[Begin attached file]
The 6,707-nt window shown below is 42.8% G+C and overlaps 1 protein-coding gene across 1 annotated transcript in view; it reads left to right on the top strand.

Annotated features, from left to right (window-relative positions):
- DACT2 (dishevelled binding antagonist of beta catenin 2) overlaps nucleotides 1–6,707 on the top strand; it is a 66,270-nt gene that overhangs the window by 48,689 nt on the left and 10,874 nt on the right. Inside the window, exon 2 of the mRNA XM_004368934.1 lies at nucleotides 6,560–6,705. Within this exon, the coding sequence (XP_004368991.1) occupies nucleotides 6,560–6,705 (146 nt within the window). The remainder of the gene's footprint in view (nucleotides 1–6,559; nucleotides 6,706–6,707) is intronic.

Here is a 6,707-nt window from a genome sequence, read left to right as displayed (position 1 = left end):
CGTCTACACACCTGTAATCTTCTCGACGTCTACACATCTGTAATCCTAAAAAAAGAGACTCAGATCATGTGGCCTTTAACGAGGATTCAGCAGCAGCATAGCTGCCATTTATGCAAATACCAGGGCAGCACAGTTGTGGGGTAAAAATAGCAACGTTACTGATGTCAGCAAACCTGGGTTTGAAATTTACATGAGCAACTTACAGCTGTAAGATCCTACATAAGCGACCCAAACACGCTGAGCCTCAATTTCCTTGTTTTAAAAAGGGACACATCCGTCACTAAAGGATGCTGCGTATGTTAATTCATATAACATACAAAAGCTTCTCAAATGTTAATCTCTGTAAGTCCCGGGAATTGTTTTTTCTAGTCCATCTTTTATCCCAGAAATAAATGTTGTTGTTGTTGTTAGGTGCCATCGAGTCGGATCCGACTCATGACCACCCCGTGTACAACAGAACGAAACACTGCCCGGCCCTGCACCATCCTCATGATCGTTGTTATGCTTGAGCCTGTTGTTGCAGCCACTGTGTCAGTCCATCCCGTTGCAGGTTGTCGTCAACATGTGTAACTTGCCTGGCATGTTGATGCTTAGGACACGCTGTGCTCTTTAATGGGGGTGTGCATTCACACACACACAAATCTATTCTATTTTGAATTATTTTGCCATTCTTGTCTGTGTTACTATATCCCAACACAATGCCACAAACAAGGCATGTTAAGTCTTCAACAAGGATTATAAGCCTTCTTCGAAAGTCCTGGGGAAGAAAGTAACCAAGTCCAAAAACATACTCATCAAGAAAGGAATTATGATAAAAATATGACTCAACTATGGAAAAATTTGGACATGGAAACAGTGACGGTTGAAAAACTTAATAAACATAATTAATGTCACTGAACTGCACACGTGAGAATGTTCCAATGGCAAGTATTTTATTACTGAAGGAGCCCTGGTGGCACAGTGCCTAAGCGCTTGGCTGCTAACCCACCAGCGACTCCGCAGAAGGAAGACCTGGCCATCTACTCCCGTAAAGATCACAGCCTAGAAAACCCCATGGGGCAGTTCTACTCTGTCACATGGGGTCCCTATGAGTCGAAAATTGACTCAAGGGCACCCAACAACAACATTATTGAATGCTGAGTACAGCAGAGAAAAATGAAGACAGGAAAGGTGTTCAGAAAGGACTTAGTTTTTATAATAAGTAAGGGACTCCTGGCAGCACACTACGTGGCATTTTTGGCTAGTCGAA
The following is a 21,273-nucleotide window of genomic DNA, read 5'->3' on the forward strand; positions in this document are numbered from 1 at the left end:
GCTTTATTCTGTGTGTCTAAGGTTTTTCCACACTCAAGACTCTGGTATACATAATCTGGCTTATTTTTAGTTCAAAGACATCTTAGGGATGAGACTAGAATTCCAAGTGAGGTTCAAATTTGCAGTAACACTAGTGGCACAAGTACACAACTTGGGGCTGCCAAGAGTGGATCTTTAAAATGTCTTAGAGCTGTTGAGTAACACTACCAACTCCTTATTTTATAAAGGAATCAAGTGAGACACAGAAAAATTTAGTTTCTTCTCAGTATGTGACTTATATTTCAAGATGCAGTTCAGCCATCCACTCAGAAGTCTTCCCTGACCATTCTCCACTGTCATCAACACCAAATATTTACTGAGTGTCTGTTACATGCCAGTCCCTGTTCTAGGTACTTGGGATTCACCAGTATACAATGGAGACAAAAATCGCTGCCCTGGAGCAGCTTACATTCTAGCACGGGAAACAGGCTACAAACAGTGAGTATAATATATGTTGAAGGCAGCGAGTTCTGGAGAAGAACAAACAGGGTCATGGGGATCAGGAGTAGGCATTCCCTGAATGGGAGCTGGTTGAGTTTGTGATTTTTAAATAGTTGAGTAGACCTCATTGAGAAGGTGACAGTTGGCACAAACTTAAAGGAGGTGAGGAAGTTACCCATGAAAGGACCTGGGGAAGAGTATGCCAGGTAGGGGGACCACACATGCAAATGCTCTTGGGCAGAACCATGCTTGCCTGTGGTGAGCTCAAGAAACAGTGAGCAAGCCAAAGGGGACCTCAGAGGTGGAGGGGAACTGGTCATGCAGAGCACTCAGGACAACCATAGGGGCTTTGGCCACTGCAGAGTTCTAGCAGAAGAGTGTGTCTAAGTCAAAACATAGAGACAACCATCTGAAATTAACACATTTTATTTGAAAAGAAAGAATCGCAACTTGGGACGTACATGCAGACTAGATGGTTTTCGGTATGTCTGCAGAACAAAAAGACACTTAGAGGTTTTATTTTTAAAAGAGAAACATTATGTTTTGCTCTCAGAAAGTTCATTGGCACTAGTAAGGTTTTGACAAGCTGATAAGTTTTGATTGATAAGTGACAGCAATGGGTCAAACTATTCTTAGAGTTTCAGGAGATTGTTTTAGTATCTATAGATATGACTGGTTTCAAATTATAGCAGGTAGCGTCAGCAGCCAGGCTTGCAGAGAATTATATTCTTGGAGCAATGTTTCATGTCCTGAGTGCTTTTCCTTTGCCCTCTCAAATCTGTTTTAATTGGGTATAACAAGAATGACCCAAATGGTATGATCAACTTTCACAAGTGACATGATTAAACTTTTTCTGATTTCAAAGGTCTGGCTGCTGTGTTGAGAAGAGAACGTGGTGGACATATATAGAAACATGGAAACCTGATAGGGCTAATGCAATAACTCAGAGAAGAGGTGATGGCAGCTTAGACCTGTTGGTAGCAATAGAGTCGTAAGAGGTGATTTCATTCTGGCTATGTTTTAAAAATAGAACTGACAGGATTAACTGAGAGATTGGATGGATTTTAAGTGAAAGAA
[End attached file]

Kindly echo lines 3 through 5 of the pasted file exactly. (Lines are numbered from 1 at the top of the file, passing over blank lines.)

- DACT2 (dishevelled binding antagonist of beta catenin 2) overlaps nucleotides 1–6,707 on the top strand; it is a 66,270-nt gene that overhangs the window by 48,689 nt on the left and 10,874 nt on the right. Inside the window, exon 2 of the mRNA XM_004368934.1 lies at nucleotides 6,560–6,705. Within this exon, the coding sequence (XP_004368991.1) occupies nucleotides 6,560–6,705 (146 nt within the window). The remainder of the gene's footprint in view (nucleotides 1–6,559; nucleotides 6,706–6,707) is intronic.

Here is a 6,707-nt window from a genome sequence, read left to right as displayed (position 1 = left end):
CGTCTACACACCTGTAATCTTCTCGACGTCTACACATCTGTAATCCTAAAAAAAGAGACTCAGATCATGTGGCCTTTAACGAGGATTCAGCAGCAGCATAGCTGCCATTTATGCAAATACCAGGGCAGCACAGTTGTGGGGTAAAAATAGCAACGTTACTGATGTCAGCAAACCTGGGTTTGAAATTTACATGAGCAACTTACAGCTGTAAGATCCTACATAAGCGACCCAAACACGCTGAGCCTCAATTTCCTTGTTTTAAAAAGGGACACATCCGTCACTAAAGGATGCTGCGTATGTTAATTCATATAACATACAAAAGCTTCTCAAATGTTAATCTCTGTAAGTCCCGGGAATTGTTTTTTCTAGTCCATCTTTTATCCCAGAAATAAATGTTGTTGTTGTTGTTAGGTGCCATCGAGTCGGATCCGACTCATGACCACCCCGTGTACAACAGAACGAAACACTGCCCGGCCCTGCACCATCCTCATGATCGTTGTTATGCTTGAGCCTGTTGTTGCAGCCACTGTGTCAGTCCATCCCGTTGCAGGTTGTCGTCAACATGTGTAACTTGCCTGGCATGTTGATGCTTAGGACACGCTGTGCTCTTTAATGGGGGTGTGCATTCACACACACACAAATCTATTCTATTTTGAATTATTTTGCCATTCTTGTCTGTGTTACTATATCCCAACACAATGCCACAAACAAGGCATGTTAAGTCTTCAACAAGGATTATAAGCCTTCTTCGAAAGTCCTGGGGAAGAAAGTAACCAAGTCCAAAAACATACTCATCAAGAAAGGAATTATGATAAAAATATGACTCAACTATGGAAAAATTTGGACATGGAAACAGTGACGGTTGAAAAACTTAATAAACATAATTAATGTCACTGAACTGCACACGTGAGAATGTTCCAATGGCAAGTATTTTATTACTGAAGGAGCCCTGGTGGCACAGTGCCTAAGCGCTTGGCTGCTAACCCACCAGCGACTCCGCAGAAGGAAGACCTGGCCATCTACTCCCGTAAAGATCACAGCCTAGAAAACCCCATGGGGCAGTTCTACTCTGTCACATGGGGTCCCTATGAGTCGAAAATTGACTCAAGGGCACCCAACAACAACATTATTGAATGCTGAGTACAGCAGAGAAAAATGAAGACAGGAAAGGTGTTCAGAAAGGACTTAGTTTTTATAATAAGTAAGGGACTCCTGGCAGCACACTACGTGGCATTTTTGGCTAGTCGAA